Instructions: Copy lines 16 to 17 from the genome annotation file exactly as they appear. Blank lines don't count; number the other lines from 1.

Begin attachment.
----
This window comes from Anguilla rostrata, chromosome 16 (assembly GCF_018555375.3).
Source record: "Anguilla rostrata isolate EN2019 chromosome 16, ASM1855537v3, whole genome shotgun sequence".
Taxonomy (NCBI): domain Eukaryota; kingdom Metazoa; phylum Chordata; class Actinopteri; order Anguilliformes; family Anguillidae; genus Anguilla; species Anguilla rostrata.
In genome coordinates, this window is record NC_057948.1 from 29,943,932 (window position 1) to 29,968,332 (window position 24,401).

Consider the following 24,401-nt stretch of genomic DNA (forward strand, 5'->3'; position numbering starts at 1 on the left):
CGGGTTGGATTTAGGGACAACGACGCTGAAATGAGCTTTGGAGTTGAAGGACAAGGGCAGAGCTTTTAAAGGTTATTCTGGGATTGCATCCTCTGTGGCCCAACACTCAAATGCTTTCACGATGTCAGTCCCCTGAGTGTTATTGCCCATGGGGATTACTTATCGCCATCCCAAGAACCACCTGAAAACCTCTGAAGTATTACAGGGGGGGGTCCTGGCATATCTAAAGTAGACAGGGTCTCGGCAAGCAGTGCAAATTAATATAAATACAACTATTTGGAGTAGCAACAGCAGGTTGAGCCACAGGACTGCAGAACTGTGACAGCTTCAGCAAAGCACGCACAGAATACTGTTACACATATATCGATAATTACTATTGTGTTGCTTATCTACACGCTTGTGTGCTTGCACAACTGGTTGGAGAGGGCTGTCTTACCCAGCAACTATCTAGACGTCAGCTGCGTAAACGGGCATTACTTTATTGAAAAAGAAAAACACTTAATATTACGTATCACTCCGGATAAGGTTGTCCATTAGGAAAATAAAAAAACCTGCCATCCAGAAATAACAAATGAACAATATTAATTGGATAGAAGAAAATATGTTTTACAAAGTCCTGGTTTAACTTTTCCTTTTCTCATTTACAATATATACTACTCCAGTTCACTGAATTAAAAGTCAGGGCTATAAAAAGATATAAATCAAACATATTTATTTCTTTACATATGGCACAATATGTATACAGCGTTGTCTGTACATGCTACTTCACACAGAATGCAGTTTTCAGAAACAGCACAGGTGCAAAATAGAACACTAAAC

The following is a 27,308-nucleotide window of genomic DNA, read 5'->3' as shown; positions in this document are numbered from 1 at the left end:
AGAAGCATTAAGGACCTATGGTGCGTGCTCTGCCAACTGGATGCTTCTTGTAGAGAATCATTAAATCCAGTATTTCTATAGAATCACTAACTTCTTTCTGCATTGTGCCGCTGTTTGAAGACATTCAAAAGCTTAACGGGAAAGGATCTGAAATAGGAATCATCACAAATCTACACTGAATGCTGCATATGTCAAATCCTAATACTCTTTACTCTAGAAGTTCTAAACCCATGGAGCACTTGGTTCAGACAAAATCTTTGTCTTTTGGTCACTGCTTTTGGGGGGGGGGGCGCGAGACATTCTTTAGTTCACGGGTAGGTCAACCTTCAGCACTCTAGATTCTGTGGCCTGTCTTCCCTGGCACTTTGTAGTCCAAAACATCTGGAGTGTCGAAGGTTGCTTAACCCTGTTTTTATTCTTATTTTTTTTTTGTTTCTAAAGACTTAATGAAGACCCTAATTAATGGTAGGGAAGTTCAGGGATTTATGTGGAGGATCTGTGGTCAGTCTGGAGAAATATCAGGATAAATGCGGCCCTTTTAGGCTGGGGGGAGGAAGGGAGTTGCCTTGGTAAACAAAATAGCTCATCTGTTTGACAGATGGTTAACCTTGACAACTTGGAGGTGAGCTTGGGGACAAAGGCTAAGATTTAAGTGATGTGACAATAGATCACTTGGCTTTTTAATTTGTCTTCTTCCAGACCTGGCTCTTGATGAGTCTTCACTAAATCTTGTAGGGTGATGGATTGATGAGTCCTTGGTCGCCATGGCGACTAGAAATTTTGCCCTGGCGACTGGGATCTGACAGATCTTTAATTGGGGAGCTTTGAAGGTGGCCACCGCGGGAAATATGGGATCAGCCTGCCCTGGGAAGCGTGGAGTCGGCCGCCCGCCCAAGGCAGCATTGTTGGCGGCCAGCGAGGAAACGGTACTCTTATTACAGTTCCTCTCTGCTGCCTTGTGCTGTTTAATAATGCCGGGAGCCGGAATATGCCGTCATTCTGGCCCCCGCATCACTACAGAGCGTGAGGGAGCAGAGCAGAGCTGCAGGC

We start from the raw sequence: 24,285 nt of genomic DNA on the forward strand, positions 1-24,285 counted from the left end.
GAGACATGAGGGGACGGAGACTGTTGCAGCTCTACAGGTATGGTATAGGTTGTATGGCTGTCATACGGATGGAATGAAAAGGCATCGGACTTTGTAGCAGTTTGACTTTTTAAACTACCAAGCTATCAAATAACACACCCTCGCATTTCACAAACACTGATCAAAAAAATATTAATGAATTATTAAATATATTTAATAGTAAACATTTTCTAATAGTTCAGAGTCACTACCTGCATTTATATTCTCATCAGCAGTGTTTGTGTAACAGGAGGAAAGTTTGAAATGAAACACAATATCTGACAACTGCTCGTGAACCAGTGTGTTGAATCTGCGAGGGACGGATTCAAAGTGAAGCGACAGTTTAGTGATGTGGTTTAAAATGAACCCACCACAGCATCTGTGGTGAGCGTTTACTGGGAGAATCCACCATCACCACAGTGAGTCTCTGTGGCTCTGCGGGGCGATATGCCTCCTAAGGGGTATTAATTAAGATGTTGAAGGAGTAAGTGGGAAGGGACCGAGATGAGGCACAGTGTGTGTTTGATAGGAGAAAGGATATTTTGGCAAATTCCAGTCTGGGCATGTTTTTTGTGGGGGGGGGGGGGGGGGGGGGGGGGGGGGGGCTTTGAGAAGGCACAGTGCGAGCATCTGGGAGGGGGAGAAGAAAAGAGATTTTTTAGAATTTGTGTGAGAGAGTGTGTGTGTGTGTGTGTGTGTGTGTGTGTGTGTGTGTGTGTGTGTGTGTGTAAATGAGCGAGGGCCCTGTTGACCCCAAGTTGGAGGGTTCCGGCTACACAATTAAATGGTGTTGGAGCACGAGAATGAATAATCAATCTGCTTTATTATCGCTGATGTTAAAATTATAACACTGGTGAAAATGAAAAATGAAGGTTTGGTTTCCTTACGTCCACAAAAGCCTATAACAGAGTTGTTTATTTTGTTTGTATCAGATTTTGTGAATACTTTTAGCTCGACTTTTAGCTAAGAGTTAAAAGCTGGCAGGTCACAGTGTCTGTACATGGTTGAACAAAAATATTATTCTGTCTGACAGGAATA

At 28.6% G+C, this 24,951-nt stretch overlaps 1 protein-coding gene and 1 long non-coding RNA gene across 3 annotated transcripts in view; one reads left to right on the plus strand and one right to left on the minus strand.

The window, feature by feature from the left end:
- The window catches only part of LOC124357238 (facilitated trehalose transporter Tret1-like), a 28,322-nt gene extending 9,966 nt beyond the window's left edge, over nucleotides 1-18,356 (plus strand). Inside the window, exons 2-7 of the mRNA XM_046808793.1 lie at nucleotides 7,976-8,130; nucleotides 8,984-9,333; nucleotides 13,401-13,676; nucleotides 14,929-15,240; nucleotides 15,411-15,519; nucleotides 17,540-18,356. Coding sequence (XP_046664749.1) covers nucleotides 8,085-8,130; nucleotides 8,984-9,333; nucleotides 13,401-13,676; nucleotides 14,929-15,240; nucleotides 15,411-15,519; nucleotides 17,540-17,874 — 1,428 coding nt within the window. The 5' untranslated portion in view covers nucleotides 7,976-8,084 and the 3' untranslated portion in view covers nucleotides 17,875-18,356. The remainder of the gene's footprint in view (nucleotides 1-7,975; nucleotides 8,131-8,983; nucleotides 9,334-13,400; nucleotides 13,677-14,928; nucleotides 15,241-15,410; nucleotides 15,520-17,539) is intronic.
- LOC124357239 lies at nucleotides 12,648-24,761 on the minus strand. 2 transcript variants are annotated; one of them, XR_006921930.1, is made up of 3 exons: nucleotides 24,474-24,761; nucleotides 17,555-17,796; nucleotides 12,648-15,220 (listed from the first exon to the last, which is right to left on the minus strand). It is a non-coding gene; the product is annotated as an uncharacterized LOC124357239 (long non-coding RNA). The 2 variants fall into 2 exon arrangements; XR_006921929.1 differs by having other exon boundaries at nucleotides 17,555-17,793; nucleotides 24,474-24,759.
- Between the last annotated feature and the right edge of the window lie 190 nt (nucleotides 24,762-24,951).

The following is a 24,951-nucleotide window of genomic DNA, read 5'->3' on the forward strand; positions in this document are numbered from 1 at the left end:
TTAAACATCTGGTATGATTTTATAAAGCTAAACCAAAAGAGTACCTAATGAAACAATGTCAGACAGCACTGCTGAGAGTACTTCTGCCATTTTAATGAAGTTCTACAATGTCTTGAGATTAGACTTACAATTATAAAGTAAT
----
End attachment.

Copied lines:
The following is a 24,951-nucleotide window of genomic DNA, read 5'->3' on the forward strand; positions in this document are numbered from 1 at the left end:
TTAAACATCTGGTATGATTTTATAAAGCTAAACCAAAAGAGTACCTAATGAAACAATGTCAGACAGCACTGCTGAGAGTACTTCTGCCATTTTAATGAAGTTCTACAATGTCTTGAGATTAGACTTACAATTATAAAGTAAT